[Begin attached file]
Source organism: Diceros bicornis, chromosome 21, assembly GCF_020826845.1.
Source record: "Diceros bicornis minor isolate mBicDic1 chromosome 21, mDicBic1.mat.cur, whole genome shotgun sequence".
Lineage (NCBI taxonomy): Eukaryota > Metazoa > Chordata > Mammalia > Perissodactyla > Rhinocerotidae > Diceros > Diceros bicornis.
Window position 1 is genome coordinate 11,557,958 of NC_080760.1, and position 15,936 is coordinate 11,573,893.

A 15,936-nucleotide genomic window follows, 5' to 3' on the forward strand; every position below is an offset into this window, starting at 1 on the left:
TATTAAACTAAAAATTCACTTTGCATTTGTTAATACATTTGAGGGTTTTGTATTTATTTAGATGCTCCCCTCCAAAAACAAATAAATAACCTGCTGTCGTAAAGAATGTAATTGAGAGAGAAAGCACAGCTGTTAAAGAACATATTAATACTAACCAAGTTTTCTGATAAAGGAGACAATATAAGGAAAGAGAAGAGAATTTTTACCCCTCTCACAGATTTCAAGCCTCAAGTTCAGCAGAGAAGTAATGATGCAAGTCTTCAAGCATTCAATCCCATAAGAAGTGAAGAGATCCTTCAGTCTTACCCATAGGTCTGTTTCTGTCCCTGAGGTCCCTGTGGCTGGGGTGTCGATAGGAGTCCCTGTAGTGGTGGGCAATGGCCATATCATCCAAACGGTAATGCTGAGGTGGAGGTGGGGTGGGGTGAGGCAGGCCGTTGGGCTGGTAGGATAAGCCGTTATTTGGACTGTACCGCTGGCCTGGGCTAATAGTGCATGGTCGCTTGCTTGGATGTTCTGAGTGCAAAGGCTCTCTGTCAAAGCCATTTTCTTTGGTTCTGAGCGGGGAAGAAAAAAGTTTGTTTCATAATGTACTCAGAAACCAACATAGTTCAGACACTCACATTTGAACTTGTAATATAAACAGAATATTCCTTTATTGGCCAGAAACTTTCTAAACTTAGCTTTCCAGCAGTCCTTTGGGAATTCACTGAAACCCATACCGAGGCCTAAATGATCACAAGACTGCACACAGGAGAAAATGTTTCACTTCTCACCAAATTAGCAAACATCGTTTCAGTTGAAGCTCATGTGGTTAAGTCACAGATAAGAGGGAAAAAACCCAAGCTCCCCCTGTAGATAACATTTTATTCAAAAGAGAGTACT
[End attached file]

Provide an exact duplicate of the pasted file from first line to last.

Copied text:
Source organism: Diceros bicornis, chromosome 21, assembly GCF_020826845.1.
Source record: "Diceros bicornis minor isolate mBicDic1 chromosome 21, mDicBic1.mat.cur, whole genome shotgun sequence".
Lineage (NCBI taxonomy): Eukaryota > Metazoa > Chordata > Mammalia > Perissodactyla > Rhinocerotidae > Diceros > Diceros bicornis.
Window position 1 is genome coordinate 11,557,958 of NC_080760.1, and position 15,936 is coordinate 11,573,893.

A 15,936-nucleotide genomic window follows, 5' to 3' on the forward strand; every position below is an offset into this window, starting at 1 on the left:
TATTAAACTAAAAATTCACTTTGCATTTGTTAATACATTTGAGGGTTTTGTATTTATTTAGATGCTCCCCTCCAAAAACAAATAAATAACCTGCTGTCGTAAAGAATGTAATTGAGAGAGAAAGCACAGCTGTTAAAGAACATATTAATACTAACCAAGTTTTCTGATAAAGGAGACAATATAAGGAAAGAGAAGAGAATTTTTACCCCTCTCACAGATTTCAAGCCTCAAGTTCAGCAGAGAAGTAATGATGCAAGTCTTCAAGCATTCAATCCCATAAGAAGTGAAGAGATCCTTCAGTCTTACCCATAGGTCTGTTTCTGTCCCTGAGGTCCCTGTGGCTGGGGTGTCGATAGGAGTCCCTGTAGTGGTGGGCAATGGCCATATCATCCAAACGGTAATGCTGAGGTGGAGGTGGGGTGGGGTGAGGCAGGCCGTTGGGCTGGTAGGATAAGCCGTTATTTGGACTGTACCGCTGGCCTGGGCTAATAGTGCATGGTCGCTTGCTTGGATGTTCTGAGTGCAAAGGCTCTCTGTCAAAGCCATTTTCTTTGGTTCTGAGCGGGGAAGAAAAAAGTTTGTTTCATAATGTACTCAGAAACCAACATAGTTCAGACACTCACATTTGAACTTGTAATATAAACAGAATATTCCTTTATTGGCCAGAAACTTTCTAAACTTAGCTTTCCAGCAGTCCTTTGGGAATTCACTGAAACCCATACCGAGGCCTAAATGATCACAAGACTGCACACAGGAGAAAATGTTTCACTTCTCACCAAATTAGCAAACATCGTTTCAGTTGAAGCTCATGTGGTTAAGTCACAGATAAGAGGGAAAAAACCCAAGCTCCCCCTGTAGATAACATTTTATTCAAAAGAGAGTACT